The National Hockey League is targeting Jan. 1 for the start of the 2021 season, the league and the NHL Players Association said in a joint statement Tuesday.
The parameters of that season and the start of training camps are still to be determined. NHL commissioner Gary Bettman has said on multiple occasions that he hopes to get in a full 82-game schedule followed by a complete four rounds of playoffs to determine which of the 31 teams wins the Stanley Cup, which normally is awarded in June.
Whether that happens will be determined by the spread of the coronavirus throughout North America.
“I still anticipate playing a full 82-game season and a full playoffs,” Bettman said during a pre-Stanley Cup Final media conference last month. “My preference would be to stay out of summer as much as possible. It’s always been a goal to be done by the end of June. That’s what our fans want. We understand the issue. We don’t have enough information to make any decisions. Our goal is to get back to the greatest sense of normalcy as soon as possible.”
The Tampa Bay Lightning defeated the Dallas Stars in six games to win the Cup in the Edmonton bubble this year. The competing playoff teams spent two months in confinement playing games without fans in Toronto and Edmonton. The league reported that not one player nor team staff member tested positive among the 31,000 daily COVID-19 tests administered.
Bettman said at the time that he had no way of knowing whether fans would be returning to arenas or whether the season again would start in bubbles. Everything would be considered, he said.
One of the major issues is that the NHL has seven teams based in Canada while the border with the U.S. remains closed. The Canadian government granted an exemption to the league after approving the NHL’s 2020 playoff bubble plan. Visitors to Canada must quarantine for 14 days, and the government is seeking to tighten controls as cases continue to increase.
As of Tuesday, the Canadians had 173,387 confirmed cases and 9,578 deaths amid a population of 37.6 million. That pales in comparison to the 328.2 million people in the U.S., which has had 7.5 million confirmed cases and 210,762 deaths, the most of any country.
“Anything that anybody reads or writes or commentates about next season is purely speculation,” Bettman said. “There’s no point in making any definitive plans because there’s too much we don’t know. Nobody can tell me whether or not the border between Canada and the U.S. is going to be open by a certain date; nobody can tell me what the state of COVID-19 is going to be; nobody can tell us whether our arenas are going to be socially distanced or fully occupied.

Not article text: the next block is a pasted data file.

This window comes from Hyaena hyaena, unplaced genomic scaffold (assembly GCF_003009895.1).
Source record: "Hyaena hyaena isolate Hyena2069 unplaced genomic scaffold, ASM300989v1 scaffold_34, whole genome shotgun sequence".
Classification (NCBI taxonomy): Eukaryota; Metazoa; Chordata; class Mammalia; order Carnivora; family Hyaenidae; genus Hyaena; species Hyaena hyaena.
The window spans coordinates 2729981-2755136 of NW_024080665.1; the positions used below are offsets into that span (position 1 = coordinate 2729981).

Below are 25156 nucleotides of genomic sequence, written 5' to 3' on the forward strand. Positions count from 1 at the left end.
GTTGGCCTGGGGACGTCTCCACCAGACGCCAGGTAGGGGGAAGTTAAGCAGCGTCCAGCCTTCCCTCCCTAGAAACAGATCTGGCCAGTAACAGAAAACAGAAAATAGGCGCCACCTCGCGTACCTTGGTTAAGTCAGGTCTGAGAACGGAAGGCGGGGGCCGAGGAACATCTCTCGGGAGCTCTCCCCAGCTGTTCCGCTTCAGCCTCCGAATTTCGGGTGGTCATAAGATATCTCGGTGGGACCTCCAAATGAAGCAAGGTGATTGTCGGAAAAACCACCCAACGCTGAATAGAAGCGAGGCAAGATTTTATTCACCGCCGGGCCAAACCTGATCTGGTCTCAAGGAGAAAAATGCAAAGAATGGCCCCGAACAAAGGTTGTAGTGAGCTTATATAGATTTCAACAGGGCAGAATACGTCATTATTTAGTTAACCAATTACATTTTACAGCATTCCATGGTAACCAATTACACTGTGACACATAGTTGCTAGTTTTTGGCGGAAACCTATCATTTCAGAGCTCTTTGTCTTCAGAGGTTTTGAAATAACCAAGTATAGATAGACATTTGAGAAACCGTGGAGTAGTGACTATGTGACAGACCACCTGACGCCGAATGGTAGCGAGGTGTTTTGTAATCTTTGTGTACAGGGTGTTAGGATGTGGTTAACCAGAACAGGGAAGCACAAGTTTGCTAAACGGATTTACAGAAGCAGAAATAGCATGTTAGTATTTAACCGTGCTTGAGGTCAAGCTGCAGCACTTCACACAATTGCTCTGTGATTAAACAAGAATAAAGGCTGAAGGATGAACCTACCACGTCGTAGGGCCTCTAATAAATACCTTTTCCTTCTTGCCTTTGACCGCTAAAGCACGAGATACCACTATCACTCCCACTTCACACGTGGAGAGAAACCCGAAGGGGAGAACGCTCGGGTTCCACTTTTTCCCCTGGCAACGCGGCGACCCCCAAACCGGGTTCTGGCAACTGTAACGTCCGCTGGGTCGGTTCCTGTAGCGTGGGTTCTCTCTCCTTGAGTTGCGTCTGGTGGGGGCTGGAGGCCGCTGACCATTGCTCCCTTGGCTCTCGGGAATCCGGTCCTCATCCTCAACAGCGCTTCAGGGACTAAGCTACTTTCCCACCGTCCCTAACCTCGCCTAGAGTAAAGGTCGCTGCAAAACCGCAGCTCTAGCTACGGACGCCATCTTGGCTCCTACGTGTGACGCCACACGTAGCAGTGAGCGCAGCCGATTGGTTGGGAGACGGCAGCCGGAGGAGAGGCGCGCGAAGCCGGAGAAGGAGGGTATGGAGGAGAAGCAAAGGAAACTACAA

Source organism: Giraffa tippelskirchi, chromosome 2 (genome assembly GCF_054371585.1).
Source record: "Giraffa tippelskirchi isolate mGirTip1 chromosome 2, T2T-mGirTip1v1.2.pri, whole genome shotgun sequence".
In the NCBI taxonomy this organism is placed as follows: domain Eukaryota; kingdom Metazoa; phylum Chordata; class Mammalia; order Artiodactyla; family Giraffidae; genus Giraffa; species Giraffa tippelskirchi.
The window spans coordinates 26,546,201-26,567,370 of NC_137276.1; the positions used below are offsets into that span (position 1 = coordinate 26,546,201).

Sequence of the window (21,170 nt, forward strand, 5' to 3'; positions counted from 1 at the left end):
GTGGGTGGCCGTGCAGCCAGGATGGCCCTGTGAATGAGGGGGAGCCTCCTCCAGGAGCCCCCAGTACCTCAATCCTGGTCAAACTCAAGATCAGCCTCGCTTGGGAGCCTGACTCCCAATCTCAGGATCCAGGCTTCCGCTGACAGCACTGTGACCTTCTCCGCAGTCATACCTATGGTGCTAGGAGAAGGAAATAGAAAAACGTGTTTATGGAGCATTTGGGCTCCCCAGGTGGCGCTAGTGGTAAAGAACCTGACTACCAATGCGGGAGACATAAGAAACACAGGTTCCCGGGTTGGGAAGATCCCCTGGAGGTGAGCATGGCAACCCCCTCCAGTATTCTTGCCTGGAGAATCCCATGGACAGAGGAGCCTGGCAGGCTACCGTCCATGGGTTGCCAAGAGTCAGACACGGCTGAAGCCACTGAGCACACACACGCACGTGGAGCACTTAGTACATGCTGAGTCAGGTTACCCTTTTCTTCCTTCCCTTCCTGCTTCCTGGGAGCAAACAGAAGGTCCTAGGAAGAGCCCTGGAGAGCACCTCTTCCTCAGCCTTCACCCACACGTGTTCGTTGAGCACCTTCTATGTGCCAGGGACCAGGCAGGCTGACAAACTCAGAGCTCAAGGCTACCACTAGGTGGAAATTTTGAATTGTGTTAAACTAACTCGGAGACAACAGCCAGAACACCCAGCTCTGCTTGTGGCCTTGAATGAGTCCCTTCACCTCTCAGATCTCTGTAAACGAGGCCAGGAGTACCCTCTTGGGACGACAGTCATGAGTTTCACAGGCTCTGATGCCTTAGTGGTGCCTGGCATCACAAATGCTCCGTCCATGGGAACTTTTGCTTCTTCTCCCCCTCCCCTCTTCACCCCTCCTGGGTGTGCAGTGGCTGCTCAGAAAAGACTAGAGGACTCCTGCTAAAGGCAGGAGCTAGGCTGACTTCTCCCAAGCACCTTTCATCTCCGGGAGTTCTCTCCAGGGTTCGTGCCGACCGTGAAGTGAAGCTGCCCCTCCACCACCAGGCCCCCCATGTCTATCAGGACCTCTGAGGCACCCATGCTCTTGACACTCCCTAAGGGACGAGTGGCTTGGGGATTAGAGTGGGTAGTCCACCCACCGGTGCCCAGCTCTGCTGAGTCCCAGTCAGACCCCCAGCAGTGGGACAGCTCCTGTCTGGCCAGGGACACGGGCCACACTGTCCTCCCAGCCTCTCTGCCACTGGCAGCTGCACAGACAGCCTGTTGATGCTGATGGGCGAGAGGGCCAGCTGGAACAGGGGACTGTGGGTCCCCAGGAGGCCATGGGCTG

“And we’re going to have to do the same thing we did about return to play: Explore all the options and be agile and flexible to implement when the appropriate time comes.”
To be sure, it’s going to be tough for the NHL to continue playing without arena revenue generated by fans. Like the National Basketball Association–and to hockey’s good fortune–when the season came to a halt March 12, 85% of the scheduled games had already been played with a commensurate collection of arena revenue from tickets, concessions, advertising and merchandise sales.
Bettman said that the financial state of the league is stable, but another season of even limited attendance would mean a hit. The NHL is going into the final year of a 10-year national television contract with NBC that pays the league $200 million a season, very low in comparison to the other major pro sports. Major League Baseball, for instance, earns $1.7 billion a year from various national TV contracts with over-the-air and cable television networks.
“Yes, there will be a revenue hit,” Bettman said. “It’s no secret that attendance affects at least 50% of our revenues. We know there’s going to be a shortfall depending on how many fans can attend, and that’s not in our control. We know it will be less. We know it will have an impact, but I’m comfortable our franchises will be able to weather this.”